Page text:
21 Feb 2020 Ford Transit gets AWD, new gas and diesel engines, 10-speed auto
With the 2020 model year come big changes for the Ford Transit van. Compared to the 2019s, the 2020 Ford Transit will have a pair of new engines, a new automatic transmission, and some other goodies baked in. More interestingly for folks in areas with severe weather is available all-wheel drive, which is only paired with the gasoline models. Lastly, there’s a new configuration for carrying gear and people, the Crew Van layout.
Let’s start with powertrains. A few are no longer with us: the 3.7-liter gasoline V6 and the 3.2-liter I5 diesel are gone, replaced by a 3.5-liter PFDi V6 and a 2.0-liter EcoBlue turbodiesel, respectively. A couple notes about the PFDi V6: It’s the first implementation of the 3.5 PFDi in Ford’s lineup, and the PFDi tech itself (which uses both port- and direct-injection) is the subject of a lawsuit by MIT professors alleging that Ford stole the tech.
The EcoBlue turbodiesel, on the other hand, is a European-developed engine that’s been used it the Transit abroad since 2016. Interestingly enough, this engine is also found in rest-of-world Ford Rangers, like the Ranger Raptor (in twin-turbo form). It’ll be this engine’s debut in the U.S., as well. Ford hasn’t released specs on either engine at this point.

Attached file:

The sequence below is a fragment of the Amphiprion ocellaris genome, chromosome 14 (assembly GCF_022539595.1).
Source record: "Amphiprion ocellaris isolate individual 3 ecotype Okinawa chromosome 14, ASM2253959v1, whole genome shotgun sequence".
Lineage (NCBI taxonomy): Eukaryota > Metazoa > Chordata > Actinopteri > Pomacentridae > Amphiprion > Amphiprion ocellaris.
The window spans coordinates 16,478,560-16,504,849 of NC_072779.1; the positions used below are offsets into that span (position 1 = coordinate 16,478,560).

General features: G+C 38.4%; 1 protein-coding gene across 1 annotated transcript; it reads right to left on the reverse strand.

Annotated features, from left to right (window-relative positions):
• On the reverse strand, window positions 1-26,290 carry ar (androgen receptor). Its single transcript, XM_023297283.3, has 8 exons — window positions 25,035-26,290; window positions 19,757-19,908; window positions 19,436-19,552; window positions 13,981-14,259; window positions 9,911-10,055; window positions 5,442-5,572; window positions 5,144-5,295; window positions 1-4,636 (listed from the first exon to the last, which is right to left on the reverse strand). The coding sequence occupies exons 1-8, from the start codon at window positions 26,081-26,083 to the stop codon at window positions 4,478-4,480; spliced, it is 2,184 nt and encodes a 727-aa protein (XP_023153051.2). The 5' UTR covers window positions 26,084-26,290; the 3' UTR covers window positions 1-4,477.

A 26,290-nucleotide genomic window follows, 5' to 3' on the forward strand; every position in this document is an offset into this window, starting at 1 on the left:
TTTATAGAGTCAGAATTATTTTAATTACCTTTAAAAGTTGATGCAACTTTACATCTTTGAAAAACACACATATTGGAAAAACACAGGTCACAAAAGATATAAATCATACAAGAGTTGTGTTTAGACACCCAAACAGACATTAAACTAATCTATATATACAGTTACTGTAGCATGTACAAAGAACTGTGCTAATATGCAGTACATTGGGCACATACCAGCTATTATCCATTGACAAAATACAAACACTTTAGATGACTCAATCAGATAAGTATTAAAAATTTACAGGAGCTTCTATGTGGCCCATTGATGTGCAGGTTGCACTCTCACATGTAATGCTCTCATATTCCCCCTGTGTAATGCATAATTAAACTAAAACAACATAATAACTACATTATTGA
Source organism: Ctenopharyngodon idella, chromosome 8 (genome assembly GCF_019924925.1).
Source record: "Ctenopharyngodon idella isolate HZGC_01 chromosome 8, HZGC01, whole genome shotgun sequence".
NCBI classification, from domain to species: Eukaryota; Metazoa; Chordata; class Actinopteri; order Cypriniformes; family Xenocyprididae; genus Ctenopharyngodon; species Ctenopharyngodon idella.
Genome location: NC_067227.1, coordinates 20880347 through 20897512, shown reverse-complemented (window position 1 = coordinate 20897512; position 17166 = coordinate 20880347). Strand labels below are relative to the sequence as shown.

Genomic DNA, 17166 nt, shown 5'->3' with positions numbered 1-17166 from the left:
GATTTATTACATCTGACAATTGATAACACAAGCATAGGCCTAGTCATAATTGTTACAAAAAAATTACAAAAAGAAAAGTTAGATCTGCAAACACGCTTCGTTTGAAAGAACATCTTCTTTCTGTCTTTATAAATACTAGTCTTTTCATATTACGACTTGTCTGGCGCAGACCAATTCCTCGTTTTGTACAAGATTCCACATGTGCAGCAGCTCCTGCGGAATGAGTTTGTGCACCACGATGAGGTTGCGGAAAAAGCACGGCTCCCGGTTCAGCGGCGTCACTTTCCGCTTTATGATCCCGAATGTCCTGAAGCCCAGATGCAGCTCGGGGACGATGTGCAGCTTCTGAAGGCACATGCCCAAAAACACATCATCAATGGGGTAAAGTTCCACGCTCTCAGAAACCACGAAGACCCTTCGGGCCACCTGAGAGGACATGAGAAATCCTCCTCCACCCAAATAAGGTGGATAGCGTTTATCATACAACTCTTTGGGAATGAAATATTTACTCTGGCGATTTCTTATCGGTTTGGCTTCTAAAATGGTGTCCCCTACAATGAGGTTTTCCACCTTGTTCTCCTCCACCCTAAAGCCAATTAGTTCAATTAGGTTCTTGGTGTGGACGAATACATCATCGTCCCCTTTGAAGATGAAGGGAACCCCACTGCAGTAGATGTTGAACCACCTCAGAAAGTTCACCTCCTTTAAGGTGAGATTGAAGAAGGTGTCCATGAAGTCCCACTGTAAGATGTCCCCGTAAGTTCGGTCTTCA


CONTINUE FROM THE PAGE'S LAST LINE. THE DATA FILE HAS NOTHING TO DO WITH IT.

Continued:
The other big powertrain addition is all-wheel drive. The Transit we’re familiar with in the U.S. is a front-engined, rear-drive setup. But abroad, it also comes in front-wheel drive (technically the different Torneo Custom/Transit Custom version) and all-wheel versions. With the 2020 Transit, for the first time here you can option it with all-wheel drive in the States. It’s still rear-drive-based, but capable of sending up to 100 percent of the torque to the front wheels to prevent slippage. This system doesn’t alter the load floor or seat height. All engines and drivetrain layouts send power through the now-common 10-speed automatic, co-developed with GM and found in just about every recently introduced or redesigned model large enough to house it.
A new interior layout is available, based on customer feedback — the Crew Van. It features two rows of seats, for a total of five, with side airbags for all passengers. Behind that, there’s room for more gear, and it splits the difference between the pure cargo and pure passenger layouts. The chassis cab and cutaway versions round out the lineup. A new power sliding door can be optioned with cargo or passenger van variants. Drivers also get some new tech, including standard Pre-Collision Assist with automatic emergency braking, pedestrian detection, forward collision warning, post collision braking, lane-keeping assist, and auto high beams. Adaptive cruise control and an adjustable speed limiter are among the new options.
Not all of the towing or capacity specs have been revealed, but chassis cab and cutaway models now get an increased GVWR — 11,000 pounds, up from 10,360.
Written by: Alex Kierstein, Senior Editor with Autoblog.
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